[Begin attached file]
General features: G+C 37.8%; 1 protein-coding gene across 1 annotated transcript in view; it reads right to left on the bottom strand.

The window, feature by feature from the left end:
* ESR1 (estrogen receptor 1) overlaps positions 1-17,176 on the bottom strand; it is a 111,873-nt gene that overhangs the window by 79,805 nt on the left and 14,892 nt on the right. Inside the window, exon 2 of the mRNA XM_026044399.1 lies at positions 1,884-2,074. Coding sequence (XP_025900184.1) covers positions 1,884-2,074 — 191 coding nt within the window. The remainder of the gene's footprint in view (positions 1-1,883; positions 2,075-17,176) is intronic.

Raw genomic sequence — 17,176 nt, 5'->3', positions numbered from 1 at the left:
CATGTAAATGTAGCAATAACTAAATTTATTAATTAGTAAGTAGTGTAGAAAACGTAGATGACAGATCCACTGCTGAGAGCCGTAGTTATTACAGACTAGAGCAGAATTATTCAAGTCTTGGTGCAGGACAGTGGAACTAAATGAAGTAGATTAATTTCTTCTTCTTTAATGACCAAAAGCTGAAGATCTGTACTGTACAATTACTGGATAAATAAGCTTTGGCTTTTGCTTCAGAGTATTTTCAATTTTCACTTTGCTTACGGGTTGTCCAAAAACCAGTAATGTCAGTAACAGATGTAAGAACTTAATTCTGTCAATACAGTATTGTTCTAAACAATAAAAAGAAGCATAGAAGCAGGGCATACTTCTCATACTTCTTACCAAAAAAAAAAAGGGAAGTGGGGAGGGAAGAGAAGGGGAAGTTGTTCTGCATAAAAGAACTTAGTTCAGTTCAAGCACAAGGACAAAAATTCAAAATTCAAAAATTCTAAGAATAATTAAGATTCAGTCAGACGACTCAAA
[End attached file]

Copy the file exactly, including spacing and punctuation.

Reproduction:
General features: G+C 37.8%; 1 protein-coding gene across 1 annotated transcript in view; it reads right to left on the bottom strand.

The window, feature by feature from the left end:
* ESR1 (estrogen receptor 1) overlaps positions 1-17,176 on the bottom strand; it is a 111,873-nt gene that overhangs the window by 79,805 nt on the left and 14,892 nt on the right. Inside the window, exon 2 of the mRNA XM_026044399.1 lies at positions 1,884-2,074. Coding sequence (XP_025900184.1) covers positions 1,884-2,074 — 191 coding nt within the window. The remainder of the gene's footprint in view (positions 1-1,883; positions 2,075-17,176) is intronic.

Raw genomic sequence — 17,176 nt, 5'->3', positions numbered from 1 at the left:
CATGTAAATGTAGCAATAACTAAATTTATTAATTAGTAAGTAGTGTAGAAAACGTAGATGACAGATCCACTGCTGAGAGCCGTAGTTATTACAGACTAGAGCAGAATTATTCAAGTCTTGGTGCAGGACAGTGGAACTAAATGAAGTAGATTAATTTCTTCTTCTTTAATGACCAAAAGCTGAAGATCTGTACTGTACAATTACTGGATAAATAAGCTTTGGCTTTTGCTTCAGAGTATTTTCAATTTTCACTTTGCTTACGGGTTGTCCAAAAACCAGTAATGTCAGTAACAGATGTAAGAACTTAATTCTGTCAATACAGTATTGTTCTAAACAATAAAAAGAAGCATAGAAGCAGGGCATACTTCTCATACTTCTTACCAAAAAAAAAAAGGGAAGTGGGGAGGGAAGAGAAGGGGAAGTTGTTCTGCATAAAAGAACTTAGTTCAGTTCAAGCACAAGGACAAAAATTCAAAATTCAAAAATTCTAAGAATAATTAAGATTCAGTCAGACGACTCAAA